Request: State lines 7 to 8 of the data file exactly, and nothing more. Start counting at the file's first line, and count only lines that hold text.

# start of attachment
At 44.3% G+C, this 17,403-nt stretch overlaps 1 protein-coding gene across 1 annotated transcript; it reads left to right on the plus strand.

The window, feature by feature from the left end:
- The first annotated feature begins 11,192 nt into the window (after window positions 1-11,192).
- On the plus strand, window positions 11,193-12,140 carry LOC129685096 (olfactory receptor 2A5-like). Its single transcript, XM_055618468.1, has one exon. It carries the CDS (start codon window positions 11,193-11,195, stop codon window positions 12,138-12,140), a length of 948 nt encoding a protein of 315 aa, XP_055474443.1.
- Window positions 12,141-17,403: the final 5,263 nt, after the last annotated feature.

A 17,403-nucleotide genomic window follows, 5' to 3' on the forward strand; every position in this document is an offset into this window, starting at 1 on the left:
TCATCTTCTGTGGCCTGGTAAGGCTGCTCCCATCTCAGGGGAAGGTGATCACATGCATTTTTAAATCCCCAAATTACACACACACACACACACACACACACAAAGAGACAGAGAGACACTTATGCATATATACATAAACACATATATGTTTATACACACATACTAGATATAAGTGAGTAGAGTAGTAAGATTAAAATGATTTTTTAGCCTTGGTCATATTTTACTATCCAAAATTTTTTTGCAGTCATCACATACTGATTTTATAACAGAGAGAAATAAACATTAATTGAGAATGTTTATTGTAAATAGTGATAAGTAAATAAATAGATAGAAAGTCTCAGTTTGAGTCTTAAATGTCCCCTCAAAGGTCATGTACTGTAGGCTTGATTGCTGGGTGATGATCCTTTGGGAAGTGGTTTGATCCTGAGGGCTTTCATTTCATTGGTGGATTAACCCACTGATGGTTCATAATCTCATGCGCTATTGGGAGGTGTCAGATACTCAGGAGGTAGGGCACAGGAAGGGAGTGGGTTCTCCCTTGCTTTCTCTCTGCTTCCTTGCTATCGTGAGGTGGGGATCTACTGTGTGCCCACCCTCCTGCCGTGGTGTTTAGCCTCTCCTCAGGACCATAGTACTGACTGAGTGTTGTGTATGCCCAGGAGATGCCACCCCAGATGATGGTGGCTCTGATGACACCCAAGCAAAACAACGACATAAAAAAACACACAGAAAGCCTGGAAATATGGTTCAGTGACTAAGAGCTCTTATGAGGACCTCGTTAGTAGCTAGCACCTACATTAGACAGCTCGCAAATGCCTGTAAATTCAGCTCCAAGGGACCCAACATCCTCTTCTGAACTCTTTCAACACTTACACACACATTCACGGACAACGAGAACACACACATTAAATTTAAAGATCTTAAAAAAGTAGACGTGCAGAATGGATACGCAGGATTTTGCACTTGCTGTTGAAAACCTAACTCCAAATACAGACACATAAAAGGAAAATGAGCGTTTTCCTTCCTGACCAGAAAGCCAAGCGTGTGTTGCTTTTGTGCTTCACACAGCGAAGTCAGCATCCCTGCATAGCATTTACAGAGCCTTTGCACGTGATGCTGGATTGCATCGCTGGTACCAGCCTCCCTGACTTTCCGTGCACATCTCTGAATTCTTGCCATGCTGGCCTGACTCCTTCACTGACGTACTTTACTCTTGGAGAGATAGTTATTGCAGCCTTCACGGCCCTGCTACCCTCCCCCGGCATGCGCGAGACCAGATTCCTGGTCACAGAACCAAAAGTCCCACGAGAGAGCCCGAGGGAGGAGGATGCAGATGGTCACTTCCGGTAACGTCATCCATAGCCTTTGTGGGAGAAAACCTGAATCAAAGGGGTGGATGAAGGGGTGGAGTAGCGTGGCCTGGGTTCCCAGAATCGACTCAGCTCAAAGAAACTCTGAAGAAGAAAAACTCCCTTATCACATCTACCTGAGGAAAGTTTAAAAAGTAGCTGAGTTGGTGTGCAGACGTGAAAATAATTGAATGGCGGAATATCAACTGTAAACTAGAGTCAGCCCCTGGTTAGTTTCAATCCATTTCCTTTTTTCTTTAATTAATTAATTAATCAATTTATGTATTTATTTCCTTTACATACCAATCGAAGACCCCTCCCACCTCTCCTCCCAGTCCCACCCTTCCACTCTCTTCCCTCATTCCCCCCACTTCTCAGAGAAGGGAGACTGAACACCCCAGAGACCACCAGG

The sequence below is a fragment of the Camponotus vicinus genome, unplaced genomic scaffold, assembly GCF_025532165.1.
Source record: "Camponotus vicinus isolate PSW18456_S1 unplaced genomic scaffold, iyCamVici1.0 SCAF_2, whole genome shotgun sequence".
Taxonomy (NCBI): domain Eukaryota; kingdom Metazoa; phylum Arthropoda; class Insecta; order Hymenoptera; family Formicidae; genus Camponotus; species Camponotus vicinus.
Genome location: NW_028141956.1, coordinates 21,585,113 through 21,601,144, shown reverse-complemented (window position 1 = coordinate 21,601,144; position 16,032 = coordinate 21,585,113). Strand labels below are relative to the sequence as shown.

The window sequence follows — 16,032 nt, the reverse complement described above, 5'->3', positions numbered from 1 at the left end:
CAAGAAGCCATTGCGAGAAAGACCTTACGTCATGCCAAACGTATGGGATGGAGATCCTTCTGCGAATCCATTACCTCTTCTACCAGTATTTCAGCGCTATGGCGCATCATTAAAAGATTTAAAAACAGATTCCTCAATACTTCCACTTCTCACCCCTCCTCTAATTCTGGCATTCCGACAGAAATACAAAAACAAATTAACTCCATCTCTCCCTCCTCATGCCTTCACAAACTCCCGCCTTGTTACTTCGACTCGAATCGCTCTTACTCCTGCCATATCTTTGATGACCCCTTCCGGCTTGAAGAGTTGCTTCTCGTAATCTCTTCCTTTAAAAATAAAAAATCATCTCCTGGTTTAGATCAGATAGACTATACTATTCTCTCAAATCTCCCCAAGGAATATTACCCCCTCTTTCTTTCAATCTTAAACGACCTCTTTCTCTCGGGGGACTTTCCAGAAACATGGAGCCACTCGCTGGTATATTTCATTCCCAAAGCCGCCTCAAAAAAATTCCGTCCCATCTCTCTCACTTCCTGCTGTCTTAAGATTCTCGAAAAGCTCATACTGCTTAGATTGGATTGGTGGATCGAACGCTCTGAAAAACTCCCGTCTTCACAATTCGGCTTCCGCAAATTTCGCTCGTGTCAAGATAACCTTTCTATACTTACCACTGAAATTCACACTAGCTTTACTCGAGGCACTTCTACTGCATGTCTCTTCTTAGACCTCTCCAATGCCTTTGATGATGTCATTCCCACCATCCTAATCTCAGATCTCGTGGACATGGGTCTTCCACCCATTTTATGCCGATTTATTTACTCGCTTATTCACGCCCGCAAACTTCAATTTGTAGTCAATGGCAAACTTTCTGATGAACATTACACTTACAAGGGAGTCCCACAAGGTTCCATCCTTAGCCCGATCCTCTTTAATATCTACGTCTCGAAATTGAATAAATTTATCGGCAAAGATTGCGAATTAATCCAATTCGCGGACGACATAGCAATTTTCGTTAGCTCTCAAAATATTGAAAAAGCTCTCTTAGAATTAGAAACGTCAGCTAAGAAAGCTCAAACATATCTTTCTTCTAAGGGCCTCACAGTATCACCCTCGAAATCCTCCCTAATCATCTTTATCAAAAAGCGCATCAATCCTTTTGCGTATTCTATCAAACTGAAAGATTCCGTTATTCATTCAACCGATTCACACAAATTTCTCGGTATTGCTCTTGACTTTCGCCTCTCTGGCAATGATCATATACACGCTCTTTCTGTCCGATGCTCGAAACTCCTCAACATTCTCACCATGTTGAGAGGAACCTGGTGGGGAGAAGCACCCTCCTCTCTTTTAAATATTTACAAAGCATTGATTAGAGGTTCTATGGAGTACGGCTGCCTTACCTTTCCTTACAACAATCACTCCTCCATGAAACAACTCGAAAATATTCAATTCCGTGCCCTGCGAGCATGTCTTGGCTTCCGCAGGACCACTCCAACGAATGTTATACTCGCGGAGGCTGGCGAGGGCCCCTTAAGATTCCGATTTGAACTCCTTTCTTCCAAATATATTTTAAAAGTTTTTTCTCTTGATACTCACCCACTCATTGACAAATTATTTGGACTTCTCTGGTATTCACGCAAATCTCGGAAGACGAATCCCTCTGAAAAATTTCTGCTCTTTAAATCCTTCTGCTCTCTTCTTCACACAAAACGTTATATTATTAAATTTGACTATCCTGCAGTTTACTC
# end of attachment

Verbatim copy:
TCATCTTCTGTGGCCTGGTAAGGCTGCTCCCATCTCAGGGGAAGGTGATCACATGCATTTTTAAATCCCCAAATTACACACACACACACACACACACACACAAAGAGACAGAGAGACACTTATGCATATATACATAAACACATATATGTTTATACACACATACTAGATATAAGTGAGTAGAGTAGTAAGATTAAAATGATTTTTTAGCCTTGGTCATATTTTACTATCCAAAATTTTTTTGCAGTCATCACATACTGATTTTATAACAGAGAGAAATAAACATTAATTGAGAATGTTTATTGTAAATAGTGATAAGTAAATAAATAGATAGAAAGTCTCAGTTTGAGTCTTAAATGTCCCCTCAAAGGTCATGTACTGTAGGCTTGATTGCTGGGTGATGATCCTTTGGGAAGTGGTTTGATCCTGAGGGCTTTCATTTCATTGGTGGATTAACCCACTGATGGTTCATAATCTCATGCGCTATTGGGAGGTGTCAGATACTCAGGAGGTAGGGCACAGGAAGGGAGTGGGTTCTCCCTTGCTTTCTCTCTGCTTCCTTGCTATCGTGAGGTGGGGATCTACTGTGTGCCCACCCTCCTGCCGTGGTGTTTAGCCTCTCCTCAGGACCATAGTACTGACTGAGTGTTGTGTATGCCCAGGAGATGCCACCCCAGATGATGGTGGCTCTGATGACACCCAAGCAAAACAACGACATAAAAAAACACACAGAAAGCCTGGAAATATGGTTCAGTGACTAAGAGCTCTTATGAGGACCTCGTTAGTAGCTAGCACCTACATTAGACAGCTCGCAAATGCCTGTAAATTCAGCTCCAAGGGACCCAACATCCTCTTCTGAACTCTTTCAACACTTACACACACATTCACGGACAACGAGAACACACACATTAAATTTAAAGATCTTAAAAAAGTAGACGTGCAGAATGGATACGCAGGATTTTGCACTTGCTGTTGAAAACCTAACTCCAAATACAGACACATAAAAGGAAAATGAGCGTTTTCCTTCCTGACCAGAAAGCCAAGCGTGTGTTGCTTTTGTGCTTCACACAGCGAAGTCAGCATCCCTGCATAGCATTTACAGAGCCTTTGCACGTGATGCTGGATTGCATCGCTGGTACCAGCCTCCCTGACTTTCCGTGCACATCTCTGAATTCTTGCCATGCTGGCCTGACTCCTTCACTGACGTACTTTACTCTTGGAGAGATAGTTATTGCAGCCTTCACGGCCCTGCTACCCTCCCCCGGCATGCGCGAGACCAGATTCCTGGTCACAGAACCAAAAGTCCCACGAGAGAGCCCGAGGGAGGAGGATGCAGATGGTCACTTCCGGTAACGTCATCCATAGCCTTTGTGGGAGAAAACCTGAATCAAAGGGGTGGATGAAGGGGTGGAGTAGCGTGGCCTGGGTTCCCAGAATCGACTCAGCTCAAAGAAACTCTGAAGAAGAAAAACTCCCTTATCACATCTACCTGAGGAAAGTTTAAAAAGTAGCTGAGTTGGTGTGCAGACGTGAAAATAATTGAATGGCGGAATATCAACTGTAAACTAGAGTCAGCCCCTGGTTAGTTTCAATCCATTTCCTTTTTTCTTTAATTAATTAATTAATCAATTTATGTATTTATTTCCTTTACATACCAATCGAAGACCCCTCCCACCTCTCCTCCCAGTCCCACCCTTCCACTCTCTTCCCTCATTCCCCCCACTTCTCAGAGAAGGGAGACTGAACACCCCAGAGACCACCAGG

The sequence below is a fragment of the Camponotus vicinus genome, unplaced genomic scaffold, assembly GCF_025532165.1.